Bill favoring generic drugs will handicap medical innovation
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In the coming months, Congress will continue the important work of balancing the need for new cures with the need for affordable medicines. New litigation schemes, like the one in the CREATES Act, are not the answer.


The CREATES Act is based on the suspicion that drug companies are gaming safety rules to prevent generic competition. There is scant actual evidence of this, and the bill’s supporters seem to have forgotten that most of the safety protocols are actually required by FDA.


A few dozen drugs have been identified by FDA as useful but also highly dangerous if not handled or used correctly. These drugs cannot be approved unless the drug makers develop protocols for ensuring their safe distribution and use. These "risk evaluation and mitigation strategies with elements to assure safe use" (in industry jargon, these necessary safety strategies are called "REMS with ETASU") are complex, technical, and expensive to administer.

To get FDA approval of a copy (a “generic” or a “biosimilar” drug), a competitor generally needs to run tests comparing its product with the original.

As a general rule, these companies have not had trouble buying product samples for testing. FDA has said in the past that it will work with generic companies that can’t buy the drugs they want to copy. It has also said that biosimilar companies can generally use foreign products for testing.


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If the drug has a REMS with ETASU, the generic drug needs one too, and the company is supposed to see if it can work out a deal to use the innovator’s system. But FDA can allow generics to use their own ETASU, and some generic companies have already done this. Biosimilar companies aren’t even expected to try to negotiate a shared system in the first place.

In short, it is not clear any legislation is needed.

Under the CREATES Act, however, a generic company could sue in federal court if the innovator didn’t provide all of the samples that the generic company needed within 31 days of request. It is unrealistic to think that one month is long enough to negotiate all the terms necessary for sale of a potentially dangerous product under a REMS protocol.

The CREATES Act would also allow a generic company to sue in federal court if the innovator did not allow the generic company to participate in its distribution program, or if the innovator and all of the companies copying its product did not work out a totally new distribution program to all use together, within 120 days of request. It is unreasonable to expect this process to finish in 120 days.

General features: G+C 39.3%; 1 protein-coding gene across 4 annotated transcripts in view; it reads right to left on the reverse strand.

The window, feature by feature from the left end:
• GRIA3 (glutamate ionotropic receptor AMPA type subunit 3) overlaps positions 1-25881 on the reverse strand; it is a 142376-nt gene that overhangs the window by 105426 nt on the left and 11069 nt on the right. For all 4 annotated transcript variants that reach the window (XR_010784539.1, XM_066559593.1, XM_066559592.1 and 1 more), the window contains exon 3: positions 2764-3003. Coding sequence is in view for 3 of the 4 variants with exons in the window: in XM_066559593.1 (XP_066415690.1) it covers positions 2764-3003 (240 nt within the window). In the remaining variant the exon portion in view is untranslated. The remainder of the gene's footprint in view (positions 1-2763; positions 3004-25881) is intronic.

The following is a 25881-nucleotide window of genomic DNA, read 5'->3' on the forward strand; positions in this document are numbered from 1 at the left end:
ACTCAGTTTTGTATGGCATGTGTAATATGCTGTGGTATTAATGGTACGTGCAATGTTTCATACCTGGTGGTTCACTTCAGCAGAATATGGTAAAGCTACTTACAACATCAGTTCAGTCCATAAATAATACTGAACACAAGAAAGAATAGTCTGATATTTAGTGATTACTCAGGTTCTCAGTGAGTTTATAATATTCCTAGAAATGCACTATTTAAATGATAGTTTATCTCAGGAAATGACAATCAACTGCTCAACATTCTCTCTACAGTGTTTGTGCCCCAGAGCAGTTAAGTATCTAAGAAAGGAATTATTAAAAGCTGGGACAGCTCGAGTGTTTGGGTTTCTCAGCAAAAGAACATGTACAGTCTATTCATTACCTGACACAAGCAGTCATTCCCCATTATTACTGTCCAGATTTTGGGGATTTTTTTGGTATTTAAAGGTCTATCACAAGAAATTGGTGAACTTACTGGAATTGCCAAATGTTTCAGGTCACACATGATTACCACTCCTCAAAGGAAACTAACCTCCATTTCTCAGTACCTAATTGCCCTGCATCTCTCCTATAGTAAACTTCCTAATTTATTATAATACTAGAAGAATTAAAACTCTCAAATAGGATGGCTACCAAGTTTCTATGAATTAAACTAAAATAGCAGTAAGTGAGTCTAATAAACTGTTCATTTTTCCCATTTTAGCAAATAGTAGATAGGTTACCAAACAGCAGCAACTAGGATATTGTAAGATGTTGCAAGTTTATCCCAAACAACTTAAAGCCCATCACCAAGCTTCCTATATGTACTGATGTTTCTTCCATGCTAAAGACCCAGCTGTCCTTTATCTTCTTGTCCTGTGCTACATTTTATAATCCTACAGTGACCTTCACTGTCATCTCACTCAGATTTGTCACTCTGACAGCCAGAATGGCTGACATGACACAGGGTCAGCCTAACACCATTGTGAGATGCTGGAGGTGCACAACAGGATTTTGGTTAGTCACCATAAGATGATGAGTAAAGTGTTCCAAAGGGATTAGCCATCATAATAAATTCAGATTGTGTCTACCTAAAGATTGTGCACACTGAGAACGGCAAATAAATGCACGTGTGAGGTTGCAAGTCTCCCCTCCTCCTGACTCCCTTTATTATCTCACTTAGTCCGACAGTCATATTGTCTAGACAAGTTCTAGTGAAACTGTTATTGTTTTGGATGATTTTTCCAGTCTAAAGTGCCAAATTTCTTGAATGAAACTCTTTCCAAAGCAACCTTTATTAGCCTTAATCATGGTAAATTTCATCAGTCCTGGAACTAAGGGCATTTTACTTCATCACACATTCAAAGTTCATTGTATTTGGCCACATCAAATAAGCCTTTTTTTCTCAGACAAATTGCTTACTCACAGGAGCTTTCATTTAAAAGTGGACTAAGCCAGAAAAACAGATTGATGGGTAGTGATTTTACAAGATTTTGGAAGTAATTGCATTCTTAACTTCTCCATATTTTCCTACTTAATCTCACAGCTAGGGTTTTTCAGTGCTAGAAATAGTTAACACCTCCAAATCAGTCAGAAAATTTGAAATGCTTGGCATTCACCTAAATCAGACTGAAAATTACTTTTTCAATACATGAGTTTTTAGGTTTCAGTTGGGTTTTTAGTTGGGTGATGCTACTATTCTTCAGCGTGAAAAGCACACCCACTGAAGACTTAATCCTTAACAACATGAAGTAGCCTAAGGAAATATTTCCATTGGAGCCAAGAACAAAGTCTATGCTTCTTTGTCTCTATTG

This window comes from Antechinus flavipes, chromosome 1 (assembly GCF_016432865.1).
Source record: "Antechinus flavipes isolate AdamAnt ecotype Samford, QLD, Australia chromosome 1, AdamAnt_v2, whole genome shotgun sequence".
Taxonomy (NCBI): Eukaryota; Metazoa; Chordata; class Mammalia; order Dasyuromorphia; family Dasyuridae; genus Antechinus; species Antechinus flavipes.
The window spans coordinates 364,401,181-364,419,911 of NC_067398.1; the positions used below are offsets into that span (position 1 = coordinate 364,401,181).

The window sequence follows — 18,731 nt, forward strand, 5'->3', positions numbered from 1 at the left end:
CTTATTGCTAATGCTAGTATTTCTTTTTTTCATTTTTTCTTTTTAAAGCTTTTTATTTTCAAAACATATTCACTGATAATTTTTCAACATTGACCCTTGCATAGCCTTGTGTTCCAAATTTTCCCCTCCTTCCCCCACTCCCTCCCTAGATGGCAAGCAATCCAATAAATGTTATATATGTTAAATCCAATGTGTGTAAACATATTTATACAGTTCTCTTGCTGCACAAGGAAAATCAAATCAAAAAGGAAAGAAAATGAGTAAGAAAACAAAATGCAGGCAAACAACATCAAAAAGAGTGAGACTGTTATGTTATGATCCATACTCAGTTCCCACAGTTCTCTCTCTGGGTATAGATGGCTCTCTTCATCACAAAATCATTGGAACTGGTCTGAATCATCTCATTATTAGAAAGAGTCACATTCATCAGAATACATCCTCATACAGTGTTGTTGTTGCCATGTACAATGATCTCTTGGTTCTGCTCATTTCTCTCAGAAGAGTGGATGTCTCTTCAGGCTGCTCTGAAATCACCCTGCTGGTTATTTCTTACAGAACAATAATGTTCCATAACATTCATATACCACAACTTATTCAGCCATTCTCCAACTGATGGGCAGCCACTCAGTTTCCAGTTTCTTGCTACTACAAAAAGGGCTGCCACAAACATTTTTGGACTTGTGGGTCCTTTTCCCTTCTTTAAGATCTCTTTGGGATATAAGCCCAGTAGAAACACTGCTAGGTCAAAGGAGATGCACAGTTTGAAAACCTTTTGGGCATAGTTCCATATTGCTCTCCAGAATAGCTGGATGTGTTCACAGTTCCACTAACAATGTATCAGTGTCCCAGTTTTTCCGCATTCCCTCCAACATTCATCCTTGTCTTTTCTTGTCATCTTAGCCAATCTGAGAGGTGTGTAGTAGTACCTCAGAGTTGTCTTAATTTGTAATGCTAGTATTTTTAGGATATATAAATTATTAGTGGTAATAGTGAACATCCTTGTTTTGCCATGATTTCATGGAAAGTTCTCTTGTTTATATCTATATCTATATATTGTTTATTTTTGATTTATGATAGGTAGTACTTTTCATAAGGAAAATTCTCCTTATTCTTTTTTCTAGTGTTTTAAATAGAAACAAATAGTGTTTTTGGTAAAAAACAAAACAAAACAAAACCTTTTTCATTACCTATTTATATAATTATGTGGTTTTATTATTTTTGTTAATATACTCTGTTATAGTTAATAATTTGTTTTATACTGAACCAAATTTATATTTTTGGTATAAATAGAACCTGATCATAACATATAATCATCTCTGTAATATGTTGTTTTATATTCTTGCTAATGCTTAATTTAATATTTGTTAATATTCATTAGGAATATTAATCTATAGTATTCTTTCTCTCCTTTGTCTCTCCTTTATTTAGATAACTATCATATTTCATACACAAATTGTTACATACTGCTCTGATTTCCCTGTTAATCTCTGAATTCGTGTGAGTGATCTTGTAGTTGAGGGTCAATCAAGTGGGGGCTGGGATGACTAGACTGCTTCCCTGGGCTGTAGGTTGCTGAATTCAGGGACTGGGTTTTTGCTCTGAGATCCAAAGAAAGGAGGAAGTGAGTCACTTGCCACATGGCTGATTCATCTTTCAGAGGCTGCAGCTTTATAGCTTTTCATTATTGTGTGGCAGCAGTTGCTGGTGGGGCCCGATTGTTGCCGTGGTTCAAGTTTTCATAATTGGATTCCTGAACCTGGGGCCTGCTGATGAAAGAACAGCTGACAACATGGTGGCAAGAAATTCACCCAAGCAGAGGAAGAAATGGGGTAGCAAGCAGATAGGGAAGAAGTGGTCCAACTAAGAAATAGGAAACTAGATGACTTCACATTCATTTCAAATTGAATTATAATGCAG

The biggest problem with the CREATES Act, however, is the penalty provisions. The court will order the innovator to sell “sufficient” quantities on “commercially reasonable terms,” which the court will apparently determine for itself.

The court will also order the innovator to agree to a shared system, or use of the innovator’s proprietary system, on “commercially reasonable” terms, again of the court’s own devising.

If the court finds that the innovator lacked a “legitimate” business justification for its initial decision, however the court defines that term, the innovator will pay a penalty directly to the generic company — up to the actual revenue on the product from the deadline until compliance with the court order.

This could be far more money than the generic company could make entering the market with its own product in the first instance. This creates a perverse incentive: Unprincipled companies may enter the process purely in the hope of achieving this financial windfall.

In short, generic companies will have little reason to negotiate in good faith once the CREATES Act litigation scheme is in place. The innovator may feel it has little choice but to agree to almost any terms demanded by a generic company, no matter how unreasonable.

If the CREATES Act is passed, one of two things will happen: Either expensive litigation that we don’t need because there isn’t a problem in the first instance, or innovators getting rushed into private business deals that they have the right to reject and that are plainly unreasonable.

It is not clear that Congress needs to legislate in this area, but if it decides to move forward, it should find a better approach. The CREATES Act is inherently hostile to medical innovation — and it may slow down the race for new cures.

Lietzan is an Associate Professor of Law at the University of Missouri School of Law. Professor Lietzan researches, writes, and teaches primarily in the areas of drug and device regulation, intellectual property, and administrative law. She has also published an extensive analysis of this legislation, which can be found here.

The views expressed by Contributors are their own and are not the views of The Hill.